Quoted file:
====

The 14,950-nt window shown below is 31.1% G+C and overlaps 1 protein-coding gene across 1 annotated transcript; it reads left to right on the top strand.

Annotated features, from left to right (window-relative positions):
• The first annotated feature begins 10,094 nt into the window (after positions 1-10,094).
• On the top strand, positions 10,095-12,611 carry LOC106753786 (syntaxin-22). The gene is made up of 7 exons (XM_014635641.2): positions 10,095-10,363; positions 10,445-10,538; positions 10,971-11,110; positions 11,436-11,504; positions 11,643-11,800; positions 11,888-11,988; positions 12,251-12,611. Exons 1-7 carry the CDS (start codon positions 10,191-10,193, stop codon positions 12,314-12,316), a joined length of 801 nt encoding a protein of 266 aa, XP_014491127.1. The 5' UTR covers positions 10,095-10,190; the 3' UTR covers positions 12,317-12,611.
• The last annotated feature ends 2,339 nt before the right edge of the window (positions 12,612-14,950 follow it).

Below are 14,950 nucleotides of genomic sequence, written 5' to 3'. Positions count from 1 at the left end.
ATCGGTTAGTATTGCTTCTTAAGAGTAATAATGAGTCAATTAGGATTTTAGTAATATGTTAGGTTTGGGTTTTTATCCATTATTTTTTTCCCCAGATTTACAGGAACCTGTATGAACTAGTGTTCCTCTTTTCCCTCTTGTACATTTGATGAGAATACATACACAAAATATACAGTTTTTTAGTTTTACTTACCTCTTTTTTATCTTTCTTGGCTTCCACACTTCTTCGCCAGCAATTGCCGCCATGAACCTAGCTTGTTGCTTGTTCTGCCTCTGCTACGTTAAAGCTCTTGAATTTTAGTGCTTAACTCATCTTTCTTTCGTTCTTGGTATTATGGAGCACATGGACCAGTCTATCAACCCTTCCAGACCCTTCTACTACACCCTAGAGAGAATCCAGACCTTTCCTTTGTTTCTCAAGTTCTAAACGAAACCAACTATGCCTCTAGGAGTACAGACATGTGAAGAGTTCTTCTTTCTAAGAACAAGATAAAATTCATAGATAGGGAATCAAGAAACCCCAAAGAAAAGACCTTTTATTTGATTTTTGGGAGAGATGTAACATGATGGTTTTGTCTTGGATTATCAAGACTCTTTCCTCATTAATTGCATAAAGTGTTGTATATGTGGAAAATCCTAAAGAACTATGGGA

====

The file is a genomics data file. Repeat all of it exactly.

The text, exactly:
The 14,950-nt window shown below is 31.1% G+C and overlaps 1 protein-coding gene across 1 annotated transcript; it reads left to right on the top strand.

Annotated features, from left to right (window-relative positions):
• The first annotated feature begins 10,094 nt into the window (after positions 1-10,094).
• On the top strand, positions 10,095-12,611 carry LOC106753786 (syntaxin-22). The gene is made up of 7 exons (XM_014635641.2): positions 10,095-10,363; positions 10,445-10,538; positions 10,971-11,110; positions 11,436-11,504; positions 11,643-11,800; positions 11,888-11,988; positions 12,251-12,611. Exons 1-7 carry the CDS (start codon positions 10,191-10,193, stop codon positions 12,314-12,316), a joined length of 801 nt encoding a protein of 266 aa, XP_014491127.1. The 5' UTR covers positions 10,095-10,190; the 3' UTR covers positions 12,317-12,611.
• The last annotated feature ends 2,339 nt before the right edge of the window (positions 12,612-14,950 follow it).

Below are 14,950 nucleotides of genomic sequence, written 5' to 3'. Positions count from 1 at the left end.
ATCGGTTAGTATTGCTTCTTAAGAGTAATAATGAGTCAATTAGGATTTTAGTAATATGTTAGGTTTGGGTTTTTATCCATTATTTTTTTCCCCAGATTTACAGGAACCTGTATGAACTAGTGTTCCTCTTTTCCCTCTTGTACATTTGATGAGAATACATACACAAAATATACAGTTTTTTAGTTTTACTTACCTCTTTTTTATCTTTCTTGGCTTCCACACTTCTTCGCCAGCAATTGCCGCCATGAACCTAGCTTGTTGCTTGTTCTGCCTCTGCTACGTTAAAGCTCTTGAATTTTAGTGCTTAACTCATCTTTCTTTCGTTCTTGGTATTATGGAGCACATGGACCAGTCTATCAACCCTTCCAGACCCTTCTACTACACCCTAGAGAGAATCCAGACCTTTCCTTTGTTTCTCAAGTTCTAAACGAAACCAACTATGCCTCTAGGAGTACAGACATGTGAAGAGTTCTTCTTTCTAAGAACAAGATAAAATTCATAGATAGGGAATCAAGAAACCCCAAAGAAAAGACCTTTTATTTGATTTTTGGGAGAGATGTAACATGATGGTTTTGTCTTGGATTATCAAGACTCTTTCCTCATTAATTGCATAAAGTGTTGTATATGTGGAAAATCCTAAAGAACTATGGGA